by Lee Armfield Cannon
Rock Creek Park is one of the largest urban parks in the country, but all that natural area is still too close to human habitation and industry to operate as a completely independent ecosystem.
In other words, if something goes wrong in the park or on the trails, someone has to fix it.
A hike down the Soapstone Valley Trail, the Forest Hills extension of Rock Creek Park, may not be foremost in people’s minds on a cold winter day. But plenty of people are on the trail, some of them working unnoticed. In every season, dozens of National Park Service rangers and workers, as well as hundreds of volunteers, work to keep Rock Creek and the park healthy, clean and usable for residents and visitors. Two of those volunteers are Alex Sanders and Devin Rhinerson.
“Our work tends to be cyclical,” Sanders says. “We don’t do much digging or work on stream crossings in the winter months, but instead focus on blowdown removal and closing social trails.”
Social trails are diversions from the main trail created by trail users, often leading to small camp-out spots. Trampled plants and trash from impromptu parties become a problem here. Sanders’ works closely with the National Park Service, but he also has a degree of autonomy in addressing specific problems on the trails that fall under his purview.
“Our most significant preparation for winter is to clear fallen leaves from check dams, stairs and water bars,” Sanders says, referring to the railroad ties embedded along the edges of the trail in places where erosion is heavy. “The leaves can accumulate behind these structures and compromise the ability of water bars to divert water away from the trail.”
When the temperatures rise, “we turn back to structural work: Erosion control, stream crossings, step and bridge construction and repair, and so on.”
Sanders says the DC Trail Crew does this more intensive work about 15 to 18 times a year. In addition, volunteer overseers work year-round.
The overseer of our neighborhood’s trails and streams is Devin Rhinerson. Rhinerson is the volunteer coordinator for Soapstone Valley Trail, the finger of Rock Creek Park that extends into Forest Hills. He sought out this role so he could spend time outdoors and get some exercise, while also helping out in the community. He figured there was no need to hit the gym if he could fit some hiking and labor into his usual nine-to-five office routine.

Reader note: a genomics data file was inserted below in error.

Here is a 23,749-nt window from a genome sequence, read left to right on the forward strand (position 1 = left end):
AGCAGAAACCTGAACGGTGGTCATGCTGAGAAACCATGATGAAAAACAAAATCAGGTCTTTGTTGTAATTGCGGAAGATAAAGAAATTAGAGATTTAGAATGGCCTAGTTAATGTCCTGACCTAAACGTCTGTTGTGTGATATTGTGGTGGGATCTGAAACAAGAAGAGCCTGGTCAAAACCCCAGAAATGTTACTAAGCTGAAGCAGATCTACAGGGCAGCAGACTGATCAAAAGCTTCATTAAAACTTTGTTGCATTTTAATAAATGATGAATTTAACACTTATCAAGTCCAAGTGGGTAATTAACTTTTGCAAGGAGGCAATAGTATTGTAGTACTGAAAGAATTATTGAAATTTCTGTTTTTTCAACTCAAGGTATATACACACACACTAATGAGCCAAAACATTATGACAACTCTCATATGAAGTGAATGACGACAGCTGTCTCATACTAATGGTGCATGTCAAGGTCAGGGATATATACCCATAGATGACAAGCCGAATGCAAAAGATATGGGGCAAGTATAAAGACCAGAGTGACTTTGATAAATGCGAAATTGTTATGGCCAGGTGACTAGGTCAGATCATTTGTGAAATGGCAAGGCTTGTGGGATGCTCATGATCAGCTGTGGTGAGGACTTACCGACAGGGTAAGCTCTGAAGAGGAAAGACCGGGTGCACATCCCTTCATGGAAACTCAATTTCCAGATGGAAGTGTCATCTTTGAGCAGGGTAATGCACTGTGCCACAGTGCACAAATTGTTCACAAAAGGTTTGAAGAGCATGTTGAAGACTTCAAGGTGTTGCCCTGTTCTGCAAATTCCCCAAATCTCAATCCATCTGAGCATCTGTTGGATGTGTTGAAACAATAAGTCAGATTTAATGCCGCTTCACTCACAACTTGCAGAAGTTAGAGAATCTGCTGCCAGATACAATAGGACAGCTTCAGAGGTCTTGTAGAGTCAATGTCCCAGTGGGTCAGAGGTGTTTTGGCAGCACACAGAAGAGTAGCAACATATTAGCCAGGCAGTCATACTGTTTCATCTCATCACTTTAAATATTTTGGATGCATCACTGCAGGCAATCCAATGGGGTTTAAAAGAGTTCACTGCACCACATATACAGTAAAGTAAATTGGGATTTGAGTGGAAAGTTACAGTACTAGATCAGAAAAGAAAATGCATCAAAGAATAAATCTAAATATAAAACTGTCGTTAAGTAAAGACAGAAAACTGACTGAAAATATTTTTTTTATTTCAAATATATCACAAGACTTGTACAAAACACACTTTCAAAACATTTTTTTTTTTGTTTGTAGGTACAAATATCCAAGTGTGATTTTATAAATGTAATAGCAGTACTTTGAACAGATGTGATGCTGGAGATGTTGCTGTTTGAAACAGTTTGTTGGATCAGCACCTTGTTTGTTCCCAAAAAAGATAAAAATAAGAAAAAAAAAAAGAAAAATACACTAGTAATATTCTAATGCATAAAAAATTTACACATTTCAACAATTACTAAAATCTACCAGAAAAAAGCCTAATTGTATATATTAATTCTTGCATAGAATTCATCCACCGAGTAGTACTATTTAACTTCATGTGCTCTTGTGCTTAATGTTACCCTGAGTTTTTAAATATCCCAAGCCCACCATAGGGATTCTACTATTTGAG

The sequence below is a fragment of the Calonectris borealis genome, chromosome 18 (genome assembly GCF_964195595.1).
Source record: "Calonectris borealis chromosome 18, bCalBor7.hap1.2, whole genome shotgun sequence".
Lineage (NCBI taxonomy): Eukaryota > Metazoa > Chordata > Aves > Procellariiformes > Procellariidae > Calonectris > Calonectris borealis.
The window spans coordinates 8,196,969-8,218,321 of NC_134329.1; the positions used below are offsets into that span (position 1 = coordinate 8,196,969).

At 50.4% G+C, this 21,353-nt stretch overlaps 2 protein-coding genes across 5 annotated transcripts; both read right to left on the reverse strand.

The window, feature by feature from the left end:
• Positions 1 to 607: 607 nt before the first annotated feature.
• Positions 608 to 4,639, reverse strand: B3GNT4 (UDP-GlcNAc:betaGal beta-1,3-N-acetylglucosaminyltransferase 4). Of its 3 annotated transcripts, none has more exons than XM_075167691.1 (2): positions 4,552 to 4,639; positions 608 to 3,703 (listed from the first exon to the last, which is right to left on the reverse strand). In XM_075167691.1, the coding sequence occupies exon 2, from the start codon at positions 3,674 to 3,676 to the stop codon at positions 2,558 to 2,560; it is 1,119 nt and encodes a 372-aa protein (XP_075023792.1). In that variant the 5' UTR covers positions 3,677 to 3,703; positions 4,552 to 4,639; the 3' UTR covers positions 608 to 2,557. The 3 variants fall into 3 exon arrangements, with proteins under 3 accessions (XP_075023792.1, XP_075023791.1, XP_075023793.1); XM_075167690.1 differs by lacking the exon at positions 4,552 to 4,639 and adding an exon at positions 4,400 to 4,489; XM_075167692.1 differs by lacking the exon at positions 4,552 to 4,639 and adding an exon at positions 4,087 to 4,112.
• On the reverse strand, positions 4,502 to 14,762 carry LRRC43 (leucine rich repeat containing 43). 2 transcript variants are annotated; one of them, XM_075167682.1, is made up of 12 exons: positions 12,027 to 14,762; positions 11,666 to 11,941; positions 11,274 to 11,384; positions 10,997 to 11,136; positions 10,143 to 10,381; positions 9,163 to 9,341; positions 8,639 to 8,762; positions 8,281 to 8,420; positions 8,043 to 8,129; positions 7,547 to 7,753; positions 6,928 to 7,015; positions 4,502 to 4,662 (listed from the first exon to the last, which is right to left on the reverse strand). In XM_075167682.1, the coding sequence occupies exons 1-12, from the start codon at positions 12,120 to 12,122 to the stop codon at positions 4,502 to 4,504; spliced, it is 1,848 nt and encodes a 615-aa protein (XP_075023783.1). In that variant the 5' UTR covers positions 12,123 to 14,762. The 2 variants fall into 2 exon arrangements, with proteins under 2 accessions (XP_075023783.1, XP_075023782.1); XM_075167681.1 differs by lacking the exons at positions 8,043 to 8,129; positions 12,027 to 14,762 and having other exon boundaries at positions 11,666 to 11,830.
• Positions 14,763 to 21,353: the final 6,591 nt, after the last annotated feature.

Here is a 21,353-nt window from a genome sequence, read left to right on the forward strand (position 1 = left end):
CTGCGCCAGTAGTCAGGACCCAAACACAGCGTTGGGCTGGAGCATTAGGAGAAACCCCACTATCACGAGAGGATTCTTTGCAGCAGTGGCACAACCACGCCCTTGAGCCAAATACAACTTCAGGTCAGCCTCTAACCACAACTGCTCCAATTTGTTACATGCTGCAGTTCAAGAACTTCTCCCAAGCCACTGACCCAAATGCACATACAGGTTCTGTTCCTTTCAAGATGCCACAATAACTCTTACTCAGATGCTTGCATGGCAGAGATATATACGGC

While searching the National Park Service website for opportunities to get involved and get out in nature, he saw plenty of notices posted about one-day trash-cleanup opportunities, but it wasn’t quite enough. He contacted the National Park Service directly, and a representative told him about the Potomac Appalachian Trails Club, which had the opportunity he was really looking for: The chance to take a leadership role in maintaining a stretch of trail in Rock Creek Park.
“Soapstone Valley Trail is my beat,” he says, “but I didn’t really know the trails until now.” He goes out once or twice a month by himself, with friends or with other volunteers from the Potomac Appalachian Trails Club to check the health of the ecosystem, correct damage to the trails and remove safety hazards that could threaten trail users.
On a typical day, he needs little more than the roughly six-inch fold-out saw he carries in his back pocket. One late fall morning, he let me tag along as he headed out early to do some basic maintenance on the Soapstone Valley trailhead on Albemarle Street. The weather was overcast but mild. Occasionally a low-hanging cloud passed, scattering a dribble of rain, but for Rhinerson, it was nearly perfect weather for working on the trail, just cool enough.
Before he even stepped onto the trail, he was already pointing out areas of erosion, which is perhaps the single biggest threat to the trail and Soapstone Valley in general. (See: “The Soapstone Valley Trail is endangered”) The drop-off from Connecticut Avenue is steep and the paved area that drains into the creek is large, so water is always rushing through the valley.
Some problems are specific to fall and winter, Rhinerson says.